Tammy is the “stud” of his community.

Tammy is the “stud” of his community.


Thus while other males are looked at, it is SRK who is the ultimate object of desire and therefore who, to some degree, still maintains power. Not only does Farah Khan love him, prompting him to playfully “give himself” to her in the end credits, but all the film’s characters are in love with SRK’s Charlie. The boys want to be him, the girls want to be with him, leading even to a reversal of pursuit roles as Mohini (Deepika Padukone) lusts and chases after Charlie, passionately pursuing him no matter how much he verbally abuses and rejects her.

Yet even as the object of desire, a Bollywood body that demands to be looked at and admired, SRK still maintains the power of control as he is the ultimate performer. In the film he thus takes on this conflicting status of objectified and objectifier. After being dissected on screen in the beginning, SRK puts his shirt back on and walks through the rest of the film in a position of power. He is the mastermind behind the brilliant heist plan, he is the one planning revenge on those who have hurt him, and he is the one who, when he chooses, may gaze at the female.

Mohini, the only female character of the film, is introduced through a flashy item song, a sequence whose function, especially noted in this particular number, is to encourage spectatorial pleasure. Here Mohini is shown in her place of work: a night club full of drunk men, dubiously dressed in black, alcohol bottles held high in the air, licentiously chanting her name. As she performs the song “Lovely”, which asserts that she becomes lovely “having read your name”, the men gaze at her body, visually consuming it in a wild frenzy. Charlie enters the scene with an air of cool collectedness and contemplation, his white shirt and dignified manner showing his superiority to this wild crowd. Charlie slowly removes his sunglasses to look at Mohini, moving forward to more closely examine this body that he is also there to buy.


Mohini_Lovely2 Charlie_LooksMohini3


It is this first interaction that shapes Charlie’s views on Mohini, who he constantly calls cheap and dirty in long winded speeches to his colleagues that he thinks are behind her back but which, “comically”, are ones delivered when she is standing behind his back. Though Mohini explains to other characters that she works as a club dancer out of necessity, and that she too is a person with feelings and dreams, these explanations are never given to Charlie, who throughout the film continues to degrade her for what he views as her loose morals. Unacknowledged by the lead protagonist whose views guide the film, her speeches about her dreams and passions are thus never fully validated as she is still seen under this negative light that the hero casts on her. Further, despite Charlie’s constant humiliation, Mohini nevertheless always returns to him, seeking his gaze, a silly girl in love.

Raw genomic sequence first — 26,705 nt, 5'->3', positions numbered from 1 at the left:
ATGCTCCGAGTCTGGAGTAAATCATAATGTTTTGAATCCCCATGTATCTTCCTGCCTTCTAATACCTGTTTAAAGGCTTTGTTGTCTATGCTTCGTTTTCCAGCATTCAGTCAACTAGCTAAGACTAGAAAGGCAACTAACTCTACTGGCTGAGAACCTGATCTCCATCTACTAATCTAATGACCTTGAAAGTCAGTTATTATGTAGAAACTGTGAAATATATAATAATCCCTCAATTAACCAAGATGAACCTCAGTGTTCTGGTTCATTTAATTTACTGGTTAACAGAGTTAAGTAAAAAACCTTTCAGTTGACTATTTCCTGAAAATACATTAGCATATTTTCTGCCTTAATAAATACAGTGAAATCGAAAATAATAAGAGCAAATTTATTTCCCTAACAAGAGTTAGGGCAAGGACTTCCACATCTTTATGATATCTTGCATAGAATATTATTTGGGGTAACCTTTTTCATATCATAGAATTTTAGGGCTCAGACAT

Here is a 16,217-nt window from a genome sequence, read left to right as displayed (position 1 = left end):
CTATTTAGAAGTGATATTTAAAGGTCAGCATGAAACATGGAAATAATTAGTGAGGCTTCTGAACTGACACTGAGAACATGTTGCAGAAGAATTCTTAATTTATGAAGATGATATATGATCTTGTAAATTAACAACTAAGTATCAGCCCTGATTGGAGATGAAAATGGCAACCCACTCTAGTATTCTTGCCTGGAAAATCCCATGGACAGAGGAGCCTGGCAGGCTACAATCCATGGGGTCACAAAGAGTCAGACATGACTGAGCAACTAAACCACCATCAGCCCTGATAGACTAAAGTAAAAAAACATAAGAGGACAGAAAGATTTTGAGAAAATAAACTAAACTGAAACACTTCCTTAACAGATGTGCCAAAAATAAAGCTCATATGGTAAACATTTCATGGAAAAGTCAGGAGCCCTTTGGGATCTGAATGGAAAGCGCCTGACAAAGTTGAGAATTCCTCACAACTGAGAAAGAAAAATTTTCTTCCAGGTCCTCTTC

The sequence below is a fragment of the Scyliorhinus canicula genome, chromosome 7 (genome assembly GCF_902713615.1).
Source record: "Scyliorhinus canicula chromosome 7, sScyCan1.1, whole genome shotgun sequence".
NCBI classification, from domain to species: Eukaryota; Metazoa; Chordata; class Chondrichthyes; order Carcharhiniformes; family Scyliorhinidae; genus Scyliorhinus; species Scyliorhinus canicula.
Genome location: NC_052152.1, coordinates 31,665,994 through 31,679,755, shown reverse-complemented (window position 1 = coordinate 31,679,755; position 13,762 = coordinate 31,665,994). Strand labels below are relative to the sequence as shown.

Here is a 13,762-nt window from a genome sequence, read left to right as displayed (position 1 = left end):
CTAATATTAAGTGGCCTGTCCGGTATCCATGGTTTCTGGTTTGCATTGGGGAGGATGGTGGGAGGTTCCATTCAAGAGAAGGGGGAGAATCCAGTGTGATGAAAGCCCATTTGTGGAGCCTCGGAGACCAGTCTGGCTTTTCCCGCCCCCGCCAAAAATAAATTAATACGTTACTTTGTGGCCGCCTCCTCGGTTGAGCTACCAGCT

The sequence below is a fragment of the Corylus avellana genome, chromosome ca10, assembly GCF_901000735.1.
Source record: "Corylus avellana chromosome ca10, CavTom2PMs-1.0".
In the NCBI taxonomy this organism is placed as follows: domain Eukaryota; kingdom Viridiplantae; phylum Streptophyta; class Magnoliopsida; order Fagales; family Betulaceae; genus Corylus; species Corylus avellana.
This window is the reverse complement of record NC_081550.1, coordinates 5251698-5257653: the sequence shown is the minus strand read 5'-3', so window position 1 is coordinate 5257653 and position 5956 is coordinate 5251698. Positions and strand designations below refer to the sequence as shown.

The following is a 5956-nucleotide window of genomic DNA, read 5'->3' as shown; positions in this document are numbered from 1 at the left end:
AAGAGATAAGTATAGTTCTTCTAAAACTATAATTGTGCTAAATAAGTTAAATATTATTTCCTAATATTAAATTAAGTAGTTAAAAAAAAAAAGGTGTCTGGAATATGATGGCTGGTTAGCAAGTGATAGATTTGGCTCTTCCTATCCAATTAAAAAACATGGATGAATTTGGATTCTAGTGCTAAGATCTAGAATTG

Though he too has been objectified, Charlie is shown as nevertheless holding the power of the gaze. His position as a body to be viewed is still far superior to Mohini’s position, creating a hierarchy of the gaze. Thus this position of objectification does not represent a reversal of roles but rather a maintenance of power structures.

II: The Beholder: The New Female Gaze

In a film that reverts so much power back to the male gaze, what is perhaps the greatest conflicting image is its female director. As one of the few female directors in the Hindi (or any) film industry, Farah Khan already is an anomaly whose very presence conflicts with this globally male-dominated position. She is set even further apart as a director of big budget Bollywood films. Though women such as Zoya Akhtar and Reema Kagti are also directing popular Bollywood entertainers, Khan is striking in her complete immersion and power commanded as a director of big stars and big films.[8] Even within Bollywood her films stand out as reaching the limits of excess; for her film Om Shanti Om she brought together over 30 top actors from different generations for the song “Deewangi Deewangi” and Happy New Year was excessively and aggressively promoted, including a promotional stage tour, in a hysteria to smash all box office records.